J Genomics 2016; 4:19-22. doi:10.7150/jgen.16082 This volume
Short Research Communication
1. Section of Developmental Genomics, Laboratory of Cellular and Developmental Biology, National Institute of Diabetes and Digestive and Kidney Diseases, National Institutes of Health, Bethesda, MD 20892, USA
2. Joint Initiative for Metrology in Biology, National Institute of Standards and Technology, Gaithersburg, MD 20899, USA
*These authors contributed equally to this work.
Spike-in RNAs are valuable controls for a variety of gene expression measurements. The External RNA Controls Consortium developed test sets that were used in a number of published reports. Here we provide an authoritative table that summarizes, updates, and corrects errors in the test version that ultimately resulted in the certified Standard Reference Material 2374. We have noted existence of anti-sense RNA controls in the material, corrected sub-pool memberships, and commented on control RNAs that displayed inconsistent behavior.
Keywords: ERCC, spike-in controls, external RNA controls, NIST standard reference materials.
Advances in gene expression profiling technologies not only make it possible for individual groups to ask genome-wide questions, but properly controlled experiments with well-described metadata can be used over and over to make discoveries not envisaged by the data producers. Making these data robust and durable is greatly augmented by standard reference materials. The National Institute of Standards and Technology (NIST) as a part of the External RNA Controls Consortium (ERCC) developed 176 DNA plasmids that can be used as templates for RNA controls [1-3]. NIST Standard Reference Material (SRM) 2374 is a library composed of a subset of 96 plasmids. These same materials were used for commercially available ERCC RNA spike-in mixtures (Ambion/Thermo Fisher Scientific, Waltham, MA), which are formulations of 92 RNA molecules derived from the plasmids. The Commercial collection does not include ERCC-00007, -00018, -00023, and, -00128. One of the test versions that led to the SRM contained 96 RNA sequences transcribed from the plasmids, quantified, and mixed to form defined pools to be added to unknowns in transcription profiling experiments by array, sequencing, PCRs, or other assays. These test pools were widely distributed and were used by the human and model organisms Encyclopedia of DNA Elements projects [4, 5].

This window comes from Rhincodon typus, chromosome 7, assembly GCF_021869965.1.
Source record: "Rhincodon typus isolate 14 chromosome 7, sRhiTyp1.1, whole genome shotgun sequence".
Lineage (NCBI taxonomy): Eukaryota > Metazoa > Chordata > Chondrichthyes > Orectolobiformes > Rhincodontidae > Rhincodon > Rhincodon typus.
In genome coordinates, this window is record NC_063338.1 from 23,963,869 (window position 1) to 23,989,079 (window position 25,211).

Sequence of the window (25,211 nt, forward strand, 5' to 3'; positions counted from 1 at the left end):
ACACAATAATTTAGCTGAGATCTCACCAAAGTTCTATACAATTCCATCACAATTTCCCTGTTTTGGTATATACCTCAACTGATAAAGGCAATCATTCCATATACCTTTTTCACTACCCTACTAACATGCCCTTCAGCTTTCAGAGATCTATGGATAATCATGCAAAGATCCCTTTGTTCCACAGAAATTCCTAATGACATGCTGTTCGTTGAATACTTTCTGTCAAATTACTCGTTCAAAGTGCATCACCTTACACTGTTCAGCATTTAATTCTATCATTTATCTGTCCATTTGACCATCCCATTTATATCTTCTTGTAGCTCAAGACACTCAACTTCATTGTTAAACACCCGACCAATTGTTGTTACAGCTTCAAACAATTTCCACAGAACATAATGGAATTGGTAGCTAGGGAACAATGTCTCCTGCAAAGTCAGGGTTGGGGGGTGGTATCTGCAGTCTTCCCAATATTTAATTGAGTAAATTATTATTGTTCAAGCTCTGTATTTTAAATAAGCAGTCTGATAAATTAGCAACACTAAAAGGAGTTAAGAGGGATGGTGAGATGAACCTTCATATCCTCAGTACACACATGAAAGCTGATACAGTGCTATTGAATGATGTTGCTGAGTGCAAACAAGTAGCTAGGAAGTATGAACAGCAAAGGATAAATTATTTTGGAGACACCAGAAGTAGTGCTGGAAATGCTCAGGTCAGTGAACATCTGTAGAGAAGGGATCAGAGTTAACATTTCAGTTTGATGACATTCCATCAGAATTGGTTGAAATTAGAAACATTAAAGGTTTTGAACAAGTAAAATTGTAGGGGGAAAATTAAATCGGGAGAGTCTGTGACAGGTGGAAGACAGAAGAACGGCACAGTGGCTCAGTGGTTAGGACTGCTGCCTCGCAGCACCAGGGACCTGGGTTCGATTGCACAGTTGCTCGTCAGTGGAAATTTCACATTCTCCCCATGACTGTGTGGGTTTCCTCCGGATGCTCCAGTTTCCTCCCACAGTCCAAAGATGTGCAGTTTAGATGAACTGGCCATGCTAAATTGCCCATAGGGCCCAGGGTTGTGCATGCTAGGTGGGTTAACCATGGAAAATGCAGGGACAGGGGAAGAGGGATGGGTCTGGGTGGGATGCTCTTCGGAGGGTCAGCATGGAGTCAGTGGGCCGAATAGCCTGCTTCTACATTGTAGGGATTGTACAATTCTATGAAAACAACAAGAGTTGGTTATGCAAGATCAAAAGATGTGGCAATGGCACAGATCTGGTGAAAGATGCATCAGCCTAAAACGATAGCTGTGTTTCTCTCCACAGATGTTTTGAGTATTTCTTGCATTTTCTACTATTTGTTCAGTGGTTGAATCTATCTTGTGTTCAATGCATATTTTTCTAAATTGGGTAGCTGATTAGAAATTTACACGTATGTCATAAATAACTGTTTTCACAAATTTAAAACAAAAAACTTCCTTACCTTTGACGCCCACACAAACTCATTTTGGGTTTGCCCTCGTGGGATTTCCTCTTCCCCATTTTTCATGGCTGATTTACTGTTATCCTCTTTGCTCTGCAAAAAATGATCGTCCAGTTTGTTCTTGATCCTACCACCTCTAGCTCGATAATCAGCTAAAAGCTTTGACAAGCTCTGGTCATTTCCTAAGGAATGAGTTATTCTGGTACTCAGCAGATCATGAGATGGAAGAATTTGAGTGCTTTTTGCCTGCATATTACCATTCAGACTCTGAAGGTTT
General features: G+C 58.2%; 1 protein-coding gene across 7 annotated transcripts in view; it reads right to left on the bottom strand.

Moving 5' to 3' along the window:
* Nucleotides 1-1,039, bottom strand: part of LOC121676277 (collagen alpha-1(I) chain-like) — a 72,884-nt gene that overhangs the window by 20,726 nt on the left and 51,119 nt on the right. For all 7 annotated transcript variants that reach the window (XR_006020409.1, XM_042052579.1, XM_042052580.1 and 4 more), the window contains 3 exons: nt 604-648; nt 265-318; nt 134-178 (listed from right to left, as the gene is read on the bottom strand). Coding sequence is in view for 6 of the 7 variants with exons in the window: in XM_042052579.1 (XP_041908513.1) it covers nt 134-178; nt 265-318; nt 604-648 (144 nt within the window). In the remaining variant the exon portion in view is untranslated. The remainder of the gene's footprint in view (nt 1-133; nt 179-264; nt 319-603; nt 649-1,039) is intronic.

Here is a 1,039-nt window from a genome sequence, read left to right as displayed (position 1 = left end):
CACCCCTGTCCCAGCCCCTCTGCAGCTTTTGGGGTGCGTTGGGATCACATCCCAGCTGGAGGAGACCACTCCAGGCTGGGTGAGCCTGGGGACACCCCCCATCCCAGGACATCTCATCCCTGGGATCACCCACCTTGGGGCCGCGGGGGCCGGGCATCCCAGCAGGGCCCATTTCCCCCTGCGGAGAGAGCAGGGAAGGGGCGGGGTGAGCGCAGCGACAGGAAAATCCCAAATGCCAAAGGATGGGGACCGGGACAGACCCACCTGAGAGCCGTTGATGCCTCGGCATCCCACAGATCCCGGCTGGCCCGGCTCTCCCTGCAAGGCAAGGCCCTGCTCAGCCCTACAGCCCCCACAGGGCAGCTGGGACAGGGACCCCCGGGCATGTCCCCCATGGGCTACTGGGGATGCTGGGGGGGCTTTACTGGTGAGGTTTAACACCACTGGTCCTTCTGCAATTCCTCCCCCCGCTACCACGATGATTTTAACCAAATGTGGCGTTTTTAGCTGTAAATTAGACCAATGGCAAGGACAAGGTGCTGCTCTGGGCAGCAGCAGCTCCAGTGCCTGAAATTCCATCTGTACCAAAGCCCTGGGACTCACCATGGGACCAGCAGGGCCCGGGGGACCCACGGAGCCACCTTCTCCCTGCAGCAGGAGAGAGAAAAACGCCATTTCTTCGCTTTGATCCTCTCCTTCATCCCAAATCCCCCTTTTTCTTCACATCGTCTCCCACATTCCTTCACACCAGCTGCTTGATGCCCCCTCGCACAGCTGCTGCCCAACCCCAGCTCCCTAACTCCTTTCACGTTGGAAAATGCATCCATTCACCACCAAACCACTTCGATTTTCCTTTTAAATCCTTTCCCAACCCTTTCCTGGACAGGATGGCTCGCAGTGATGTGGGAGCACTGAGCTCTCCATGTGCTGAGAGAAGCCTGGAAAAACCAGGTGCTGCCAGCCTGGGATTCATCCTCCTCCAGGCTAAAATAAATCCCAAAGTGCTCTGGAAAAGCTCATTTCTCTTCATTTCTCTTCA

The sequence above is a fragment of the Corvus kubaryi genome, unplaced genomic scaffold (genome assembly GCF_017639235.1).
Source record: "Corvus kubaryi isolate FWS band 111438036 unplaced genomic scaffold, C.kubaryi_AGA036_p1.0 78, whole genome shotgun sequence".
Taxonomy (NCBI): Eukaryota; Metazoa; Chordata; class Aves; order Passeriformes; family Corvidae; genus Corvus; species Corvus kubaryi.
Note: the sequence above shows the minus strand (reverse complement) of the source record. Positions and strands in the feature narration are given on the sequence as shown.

When “spiked” into an individual RNA sample, the readout from a single pool of ERCC controls can be used as a ruler. Each pool is designed to have dynamic range of 220. It is noteworthy that the actual linear range of their measurement depends on experimental platforms. Distribution of spike-in measurement fits to straight linear line in RNA-Seq and a monotonic sigmoidal pattern against actual abundance in microarrays or bead-arrays , consistent with data compression in hybridization-based techniques .